Monday, February 28, 2011

Four shots from out of the dark

Recently I got an email from an old acquaintance from Wesleyan who was a TA for some photography classes I took while I was there. She asked if I could send her some copies of images I took while a student in her class for a job application and after a little digging around I found these and sent them over. Now they're on top of the pile and I've been thinking about these images and what sort of secrets and premonitions they hold in their images about who I was when I took them and who I'd be five years later. Thiscoming summer is my 5-year reunion from Wesleyan and it's a weird feeling to think of all the time between then and now as a single chapter of my story.

Tuesday, February 15, 2011

one arm between us

For the day after: a photograph of lovers, disconnected.

Monday, February 14, 2011


Happy happy valentines day.

Thursday, February 10, 2011

small windows redux

More small portaits from Vermont, but these much more lavish and varying in decorative flair. Still the same size though-- for pockets?

Wednesday, February 9, 2011

small windows

All of these came from my excursions in Vermont last November-- they probably were all produced by the same photographer. When I was in Vermont a few summers ago I noticed that a larger percentage of photographs at antique stores had been originally shot locally than in other towns and cities, certainly on the west coast. I think people are more inclined to stay in Vermont-- there's a strong commitment in communities to be self-sustaining and certainly less draw for droves of young transient up-starters than found the in friendlier climates of the west and opportunities of big city life. Consequently, the photographs also show a visual dialect-- there were droves of very very similar portraits all the same size, same layout, similar cardstock and borders.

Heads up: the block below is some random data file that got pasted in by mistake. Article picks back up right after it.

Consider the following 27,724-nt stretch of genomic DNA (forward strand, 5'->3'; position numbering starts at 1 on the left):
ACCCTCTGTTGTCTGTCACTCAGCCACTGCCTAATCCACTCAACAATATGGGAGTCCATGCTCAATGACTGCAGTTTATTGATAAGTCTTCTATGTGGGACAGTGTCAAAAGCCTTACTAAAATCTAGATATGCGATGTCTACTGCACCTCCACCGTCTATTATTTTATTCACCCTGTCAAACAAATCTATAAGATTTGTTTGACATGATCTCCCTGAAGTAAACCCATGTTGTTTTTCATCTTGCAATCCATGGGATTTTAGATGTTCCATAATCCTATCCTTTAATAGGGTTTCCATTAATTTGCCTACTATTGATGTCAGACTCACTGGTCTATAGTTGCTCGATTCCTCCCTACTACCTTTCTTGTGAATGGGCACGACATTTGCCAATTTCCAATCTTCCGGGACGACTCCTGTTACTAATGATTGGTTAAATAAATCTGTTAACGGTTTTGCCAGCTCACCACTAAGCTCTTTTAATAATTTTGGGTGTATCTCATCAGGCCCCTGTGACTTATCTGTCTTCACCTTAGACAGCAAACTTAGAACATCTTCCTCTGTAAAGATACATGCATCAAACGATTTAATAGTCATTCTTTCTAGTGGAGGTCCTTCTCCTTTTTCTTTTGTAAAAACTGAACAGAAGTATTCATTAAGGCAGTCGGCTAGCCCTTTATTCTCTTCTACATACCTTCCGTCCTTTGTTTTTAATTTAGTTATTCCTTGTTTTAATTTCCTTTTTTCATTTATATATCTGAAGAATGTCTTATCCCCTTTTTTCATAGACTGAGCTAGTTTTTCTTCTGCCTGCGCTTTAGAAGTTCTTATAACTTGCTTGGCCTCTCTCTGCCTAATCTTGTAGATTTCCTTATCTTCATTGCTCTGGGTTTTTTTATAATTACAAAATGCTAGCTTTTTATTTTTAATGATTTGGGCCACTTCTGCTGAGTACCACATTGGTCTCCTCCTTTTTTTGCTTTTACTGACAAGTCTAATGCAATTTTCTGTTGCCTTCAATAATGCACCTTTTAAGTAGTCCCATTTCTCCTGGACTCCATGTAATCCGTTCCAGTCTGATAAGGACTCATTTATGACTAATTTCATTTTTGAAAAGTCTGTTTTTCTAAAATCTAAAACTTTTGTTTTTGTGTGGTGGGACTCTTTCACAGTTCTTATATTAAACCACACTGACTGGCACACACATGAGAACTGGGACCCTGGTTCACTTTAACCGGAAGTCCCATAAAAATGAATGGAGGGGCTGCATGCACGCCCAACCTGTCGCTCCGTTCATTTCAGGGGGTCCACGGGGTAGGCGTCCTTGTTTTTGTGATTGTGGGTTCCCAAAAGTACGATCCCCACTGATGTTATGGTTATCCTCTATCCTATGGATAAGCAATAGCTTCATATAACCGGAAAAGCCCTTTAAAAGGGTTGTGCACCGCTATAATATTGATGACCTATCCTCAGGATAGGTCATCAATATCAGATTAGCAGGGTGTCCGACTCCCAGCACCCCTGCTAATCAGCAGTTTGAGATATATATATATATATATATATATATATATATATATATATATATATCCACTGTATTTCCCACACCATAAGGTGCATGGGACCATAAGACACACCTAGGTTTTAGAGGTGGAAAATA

Sunday, February 6, 2011

coming to a head

Yesterday and today I installed these 100 drawings in the final culmination of a project that I started in the summer. It took a long time because I left town for all of August and then again for November and December! My friend George Pfau helped me get them onto the walls yesterday using a finicky scaffolding set-up... basically a board placed between two ladders. The drawings are affixed to small wooden panels, which are held to the wall with super-strong magnets. The night before installation I panicked because I realized that if something with the earth's magnetic poles get shifted in 2012 (aka the end of the world) that they would all fall down. Then I was reminded that this would be a relatively small concern in the face of apocalypse and felt better. It feels so so good to have finished such a monolithic (polylithic?) undertaking and I'm relieved to be done but also wondering what the next big project will be.